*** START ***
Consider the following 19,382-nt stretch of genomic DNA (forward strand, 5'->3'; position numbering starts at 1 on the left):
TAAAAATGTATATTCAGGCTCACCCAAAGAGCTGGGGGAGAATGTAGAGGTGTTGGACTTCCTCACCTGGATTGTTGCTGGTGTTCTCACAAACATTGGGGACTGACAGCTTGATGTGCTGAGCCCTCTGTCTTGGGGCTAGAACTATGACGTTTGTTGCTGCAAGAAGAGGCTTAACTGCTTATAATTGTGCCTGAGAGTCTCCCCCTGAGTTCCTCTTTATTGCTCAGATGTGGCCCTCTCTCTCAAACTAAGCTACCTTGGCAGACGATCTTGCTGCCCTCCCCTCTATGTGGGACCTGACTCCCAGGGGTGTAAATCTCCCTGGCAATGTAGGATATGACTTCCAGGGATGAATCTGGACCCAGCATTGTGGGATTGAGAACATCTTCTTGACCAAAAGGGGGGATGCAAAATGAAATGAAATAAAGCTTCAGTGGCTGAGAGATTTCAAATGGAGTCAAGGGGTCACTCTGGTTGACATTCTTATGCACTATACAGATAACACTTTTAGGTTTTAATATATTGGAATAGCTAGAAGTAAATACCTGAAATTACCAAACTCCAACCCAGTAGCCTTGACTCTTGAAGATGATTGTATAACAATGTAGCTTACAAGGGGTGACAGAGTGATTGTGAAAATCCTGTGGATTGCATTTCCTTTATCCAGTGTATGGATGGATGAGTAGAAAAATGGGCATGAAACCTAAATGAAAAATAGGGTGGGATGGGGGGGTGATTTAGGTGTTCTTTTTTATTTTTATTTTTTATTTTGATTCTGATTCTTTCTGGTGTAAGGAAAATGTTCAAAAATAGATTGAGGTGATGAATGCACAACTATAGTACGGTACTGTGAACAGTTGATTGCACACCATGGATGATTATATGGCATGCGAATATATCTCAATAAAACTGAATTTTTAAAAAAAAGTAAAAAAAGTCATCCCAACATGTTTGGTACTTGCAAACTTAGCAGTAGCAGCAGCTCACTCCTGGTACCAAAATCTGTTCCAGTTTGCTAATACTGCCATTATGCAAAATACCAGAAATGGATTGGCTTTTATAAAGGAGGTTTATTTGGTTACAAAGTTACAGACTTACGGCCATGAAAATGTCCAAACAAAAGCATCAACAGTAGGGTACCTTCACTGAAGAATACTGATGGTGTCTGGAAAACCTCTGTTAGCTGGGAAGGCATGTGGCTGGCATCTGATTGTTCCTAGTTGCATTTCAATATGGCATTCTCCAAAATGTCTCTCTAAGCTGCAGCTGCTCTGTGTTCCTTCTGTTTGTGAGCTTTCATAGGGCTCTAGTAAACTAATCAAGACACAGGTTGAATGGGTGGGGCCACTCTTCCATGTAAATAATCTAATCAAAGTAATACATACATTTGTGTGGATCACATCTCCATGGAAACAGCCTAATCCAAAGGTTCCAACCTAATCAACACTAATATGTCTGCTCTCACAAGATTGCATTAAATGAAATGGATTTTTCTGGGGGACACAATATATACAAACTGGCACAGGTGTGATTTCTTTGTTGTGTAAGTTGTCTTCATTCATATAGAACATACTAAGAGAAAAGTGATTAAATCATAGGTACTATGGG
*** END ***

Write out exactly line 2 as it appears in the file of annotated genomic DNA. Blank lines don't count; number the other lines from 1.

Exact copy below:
TAAAAATGTATATTCAGGCTCACCCAAAGAGCTGGGGGAGAATGTAGAGGTGTTGGACTTCCTCACCTGGATTGTTGCTGGTGTTCTCACAAACATTGGGGACTGACAGCTTGATGTGCTGAGCCCTCTGTCTTGGGGCTAGAACTATGACGTTTGTTGCTGCAAGAAGAGGCTTAACTGCTTATAATTGTGCCTGAGAGTCTCCCCCTGAGTTCCTCTTTATTGCTCAGATGTGGCCCTCTCTCTCAAACTAAGCTACCTTGGCAGACGATCTTGCTGCCCTCCCCTCTATGTGGGACCTGACTCCCAGGGGTGTAAATCTCCCTGGCAATGTAGGATATGACTTCCAGGGATGAATCTGGACCCAGCATTGTGGGATTGAGAACATCTTCTTGACCAAAAGGGGGGATGCAAAATGAAATGAAATAAAGCTTCAGTGGCTGAGAGATTTCAAATGGAGTCAAGGGGTCACTCTGGTTGACATTCTTATGCACTATACAGATAACACTTTTAGGTTTTAATATATTGGAATAGCTAGAAGTAAATACCTGAAATTACCAAACTCCAACCCAGTAGCCTTGACTCTTGAAGATGATTGTATAACAATGTAGCTTACAAGGGGTGACAGAGTGATTGTGAAAATCCTGTGGATTGCATTTCCTTTATCCAGTGTATGGATGGATGAGTAGAAAAATGGGCATGAAACCTAAATGAAAAATAGGGTGGGATGGGGGGGTGATTTAGGTGTTCTTTTTTATTTTTATTTTTTATTTTGATTCTGATTCTTTCTGGTGTAAGGAAAATGTTCAAAAATAGATTGAGGTGATGAATGCACAACTATAGTACGGTACTGTGAACAGTTGATTGCACACCATGGATGATTATATGGCATGCGAATATATCTCAATAAAACTGAATTTTTAAAAAAAAGTAAAAAAAGTCATCCCAACATGTTTGGTACTTGCAAACTTAGCAGTAGCAGCAGCTCACTCCTGGTACCAAAATCTGTTCCAGTTTGCTAATACTGCCATTATGCAAAATACCAGAAATGGATTGGCTTTTATAAAGGAGGTTTATTTGGTTACAAAGTTACAGACTTACGGCCATGAAAATGTCCAAACAAAAGCATCAACAGTAGGGTACCTTCACTGAAGAATACTGATGGTGTCTGGAAAACCTCTGTTAGCTGGGAAGGCATGTGGCTGGCATCTGATTGTTCCTAGTTGCATTTCAATATGGCATTCTCCAAAATGTCTCTCTAAGCTGCAGCTGCTCTGTGTTCCTTCTGTTTGTGAGCTTTCATAGGGCTCTAGTAAACTAATCAAGACACAGGTTGAATGGGTGGGGCCACTCTTCCATGTAAATAATCTAATCAAAGTAATACATACATTTGTGTGGATCACATCTCCATGGAAACAGCCTAATCCAAAGGTTCCAACCTAATCAACACTAATATGTCTGCTCTCACAAGATTGCATTAAATGAAATGGATTTTTCTGGGGGACACAATATATACAAACTGGCACAGGTGTGATTTCTTTGTTGTGTAAGTTGTCTTCATTCATATAGAACATACTAAGAGAAAAGTGATTAAATCATAGGTACTATGGG